The Department of Justice is quietly amending its enforcement protocols, no longer requiring the execution of federal death sentences by lethal injection, and clearing the way for other methods such as troop shots and toxic
WASHINGTON – The Department of Justice is quietly amending its enforcement protocols and no longer requiring federal death sentences to be executed by lethal injection and clarifying the way to other methods such as squad shooting and poison gas.
A Justice Department official said the change was made in light of the fact that the Federal Death Penalty Act provides for sentences to be carried out “in the manner prescribed by the law of the State of punishment” and that some such states use methods other than lethal injection.
The official told the AP that the federal government “will never execute a detainee by shooting or electric shock unless the state concerned itself has authorized this method of execution”.
The official said two executions scheduled for December were carried out by lethal injection, but did not provide information on three honors planned for January. The official spoke anonymously to the Associated Press to discuss internal department protocols.
The change is likely to provoke intense criticism from Democrats and Death Defenders as the Trump administration tries to push through a number of rule changes before Trump leaves office. A spokesman for Biden told the AP earlier this month that the president-elect is “opposed to the death penalty now and in the future” and is working to end its use. But he did not say whether the executions would pause immediately after Biden took office.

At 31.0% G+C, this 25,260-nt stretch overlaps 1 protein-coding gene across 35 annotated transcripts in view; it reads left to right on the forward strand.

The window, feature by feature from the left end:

Attorney General William Barr resumed federal executions this year after a 17-year hiatus. This year, the Justice Department has killed more people than in the previous half century, despite the use of both Democrats and Republicans for public support.
States that use the death penalty allow lethal injection – and this is the primary method in all states where other methods are allowed – are evidenced by data compiled by the nonprofit Death Penalty Information Center. As it becomes increasingly difficult to obtain lethal injectable drugs, some states have begun to look for alternative ways to enforce death sentences. Alabama joined Oklahoma and Mississippi in 2018, approving the use of nitrogen gas to execute prisoners, allowing the state to suffocate convicted prisoners with gas in some cases.
In some states, inmates may choose how to execute them. In Florida, for example, an inmate can explicitly request to die from an electric shock, and in Washington, inmates can be asked to die by hanging. In Utah, prisoners convicted before May 2004 may choose to be killed by a shooting team. State laws there also allow the use of a shooting team if lethal injectable drugs are not available.
In July 2019, Barr said the review was complete, allowing executions to continue, and approved a new procedure for lethal injections that replaced a combination of three drugs previously used in federal executions with one drug, pentobarbital. A single drug protocol is similar to the procedure used in several states, including Georgia, Missouri, and Texas.
Before the Trump administration executed this year, the federal government has sentenced only three detainees to death since 1988. Although there has been no federal execution since 2003, until July, the Department of Justice continued to approve the indictment of the death penalty, and federal state courts continued to sentence the defendants to death.